It is no secret that last week was a nightmare for United Airlines, but unlike the meltdown Southwest Airlines experienced over Christmas, much of the dilemma the airline found itself in at Newark Airport was largely due to external factors outside of its control.
First, the airline's major hub in Newark (EWR) got struck by severe storms that prevented aircraft from departing in certain patterns. Usually, that is not an issue as there are other ways of departing the New York City airspace. The storms, however, siphoned off nearly all takeoff patterns to the point that most of United's operations were canceled or delayed (40% faced delays), especially flights that departed to the west.
United frequently runs into gridlock issues at Newark due to weather, among other problems, and is often constrained by a lack of gates. The lack of gates becomes a major issue in bad weather when arrivals have nowhere to go if departing flights get delayed at the gate. All airports in the New York City area tend to face similar capacity problems during bad weather, but United is the largest airline in the New York City area and runs a major hub operation at Newark, and as such, was hit the hardest.
Due to the delays, crew members were left displaced and customers, as well as crews, often had to spend extra days at Newark as a result since the meltdown lasted over four days. CEO Scott Kirby noted in a letter published this weekend that the airline is severely understaffed on crew schedulers which made it difficult to reassign personnel as the delays got worse. Staffing shortages were particularly acute as well within the FAA as a lack of controllers also decimated operations at Newark.
United itself does not find itself in as much hot water as Southwest found itself in earlier in the year although CEO Scott Kirby is facing considerable backlash for flying in a private jet from Teterboro (TEB) to Denver (DEN) because he could not get a flight on United out of Newark.
However, the airline is being particularly generous with customers who had to change plans because of the fiasco. The airline announced that it is giving upwards of 30,000 MileagePlus miles to customers. External valuations peg each point to be worth about 1.2 cents, meaning that 30,000 miles could be redeemed for around $360 depending on how the miles are redeemed. While United did not state how many customers received the 30,000 miles, the airline did say that any customer who had a trip between June 24 and June 30 and was delayed overnight or who never reached their final destination at all should be receiving the miles.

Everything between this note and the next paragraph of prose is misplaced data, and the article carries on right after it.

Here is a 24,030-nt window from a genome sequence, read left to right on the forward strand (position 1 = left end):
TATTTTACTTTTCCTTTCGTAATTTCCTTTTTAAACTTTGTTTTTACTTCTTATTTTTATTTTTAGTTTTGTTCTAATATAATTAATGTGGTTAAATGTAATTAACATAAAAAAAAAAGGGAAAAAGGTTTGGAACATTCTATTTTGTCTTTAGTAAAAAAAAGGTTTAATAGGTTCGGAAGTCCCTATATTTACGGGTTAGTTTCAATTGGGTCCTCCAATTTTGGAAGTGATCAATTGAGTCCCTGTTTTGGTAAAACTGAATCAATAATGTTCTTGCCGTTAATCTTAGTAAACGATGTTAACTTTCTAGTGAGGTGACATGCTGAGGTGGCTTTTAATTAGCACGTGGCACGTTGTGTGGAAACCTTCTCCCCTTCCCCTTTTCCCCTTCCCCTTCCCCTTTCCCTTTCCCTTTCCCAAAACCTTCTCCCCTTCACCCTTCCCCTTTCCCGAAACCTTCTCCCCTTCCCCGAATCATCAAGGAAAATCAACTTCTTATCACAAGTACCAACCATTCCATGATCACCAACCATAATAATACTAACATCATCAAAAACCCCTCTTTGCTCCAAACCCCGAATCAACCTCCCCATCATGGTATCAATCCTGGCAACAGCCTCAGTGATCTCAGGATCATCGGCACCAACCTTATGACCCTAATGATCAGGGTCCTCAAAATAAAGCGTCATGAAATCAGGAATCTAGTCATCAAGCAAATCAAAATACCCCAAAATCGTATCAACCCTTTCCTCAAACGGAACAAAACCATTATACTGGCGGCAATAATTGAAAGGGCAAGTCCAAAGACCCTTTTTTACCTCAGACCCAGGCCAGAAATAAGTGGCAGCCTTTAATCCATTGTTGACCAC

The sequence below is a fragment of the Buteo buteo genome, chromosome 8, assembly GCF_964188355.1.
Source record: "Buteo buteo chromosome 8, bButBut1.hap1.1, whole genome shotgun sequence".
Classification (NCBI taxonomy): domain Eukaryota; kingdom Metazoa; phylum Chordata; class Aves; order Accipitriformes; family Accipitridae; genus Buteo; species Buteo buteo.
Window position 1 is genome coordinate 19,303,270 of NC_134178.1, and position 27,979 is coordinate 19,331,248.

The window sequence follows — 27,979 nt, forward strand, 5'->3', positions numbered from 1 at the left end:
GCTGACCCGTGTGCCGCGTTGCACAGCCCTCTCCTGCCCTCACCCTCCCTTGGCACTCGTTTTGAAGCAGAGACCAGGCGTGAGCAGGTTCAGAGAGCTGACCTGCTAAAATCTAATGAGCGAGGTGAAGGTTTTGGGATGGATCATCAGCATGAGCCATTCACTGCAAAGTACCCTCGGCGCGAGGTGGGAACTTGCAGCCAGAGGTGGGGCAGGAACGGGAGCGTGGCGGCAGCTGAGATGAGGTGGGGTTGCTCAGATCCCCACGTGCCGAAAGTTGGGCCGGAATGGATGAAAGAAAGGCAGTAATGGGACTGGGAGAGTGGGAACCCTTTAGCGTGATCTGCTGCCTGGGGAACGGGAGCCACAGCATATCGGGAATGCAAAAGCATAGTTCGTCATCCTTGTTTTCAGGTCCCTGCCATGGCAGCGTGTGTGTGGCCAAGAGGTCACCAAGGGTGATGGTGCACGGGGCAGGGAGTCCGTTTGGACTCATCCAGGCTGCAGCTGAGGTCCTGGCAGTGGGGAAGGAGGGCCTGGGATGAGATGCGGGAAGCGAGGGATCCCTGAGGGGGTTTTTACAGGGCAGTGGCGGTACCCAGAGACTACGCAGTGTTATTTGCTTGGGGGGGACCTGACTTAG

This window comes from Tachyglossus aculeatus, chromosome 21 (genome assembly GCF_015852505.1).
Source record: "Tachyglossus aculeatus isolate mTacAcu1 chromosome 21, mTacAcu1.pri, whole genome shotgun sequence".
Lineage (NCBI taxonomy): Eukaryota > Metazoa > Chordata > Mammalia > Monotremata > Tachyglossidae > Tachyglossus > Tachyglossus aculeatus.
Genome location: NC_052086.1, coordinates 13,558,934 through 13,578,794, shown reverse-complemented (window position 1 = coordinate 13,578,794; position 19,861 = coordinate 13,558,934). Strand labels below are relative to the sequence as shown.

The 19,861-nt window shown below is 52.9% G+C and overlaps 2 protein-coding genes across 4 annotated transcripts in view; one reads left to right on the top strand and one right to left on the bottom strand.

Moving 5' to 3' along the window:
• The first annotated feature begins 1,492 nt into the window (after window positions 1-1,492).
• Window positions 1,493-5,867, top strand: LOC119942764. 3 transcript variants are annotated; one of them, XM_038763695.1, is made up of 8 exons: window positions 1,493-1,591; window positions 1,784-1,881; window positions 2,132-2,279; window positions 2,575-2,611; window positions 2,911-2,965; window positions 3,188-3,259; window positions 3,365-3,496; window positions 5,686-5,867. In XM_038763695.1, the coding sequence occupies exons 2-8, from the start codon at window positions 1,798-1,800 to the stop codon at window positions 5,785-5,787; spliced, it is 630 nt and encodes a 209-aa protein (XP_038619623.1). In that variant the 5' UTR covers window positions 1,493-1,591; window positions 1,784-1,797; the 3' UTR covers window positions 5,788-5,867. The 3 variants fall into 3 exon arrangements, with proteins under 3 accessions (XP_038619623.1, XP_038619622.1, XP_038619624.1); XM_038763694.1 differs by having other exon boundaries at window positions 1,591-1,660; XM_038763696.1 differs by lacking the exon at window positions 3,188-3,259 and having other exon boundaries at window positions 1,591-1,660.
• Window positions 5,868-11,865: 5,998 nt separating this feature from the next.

Despite giving out miles to customers who were hit the hardest, United has not clarified whether it will fully reimburse customers for expenses resulting from their travel being delayed, something that Southwest was quick to do in the aftermath of its Christmas meltdown. While United claims it has been providing credits and vouchers, the airline has not stated anything about providing any cash reimbursement.
Fortunately, with the weather improving somewhat, United is on the road to recovery. 30,000 miles certainly is not a small sum of miles either and it is good to see airlines being more proactive towards their customers in situations like this. As Scott Kirby acknowledged in his memo to employees, many of the challenges can be blamed on external factors like understaffing at the FAA and poor weather, but United needs to make major changes to the ways that crews are scheduled and add gate capacity at Newark. It appears United has more determination than Southwest to fix those problems, but it remains to see how battle-tested United will be the next time weather causes another New York City travel meltdown.
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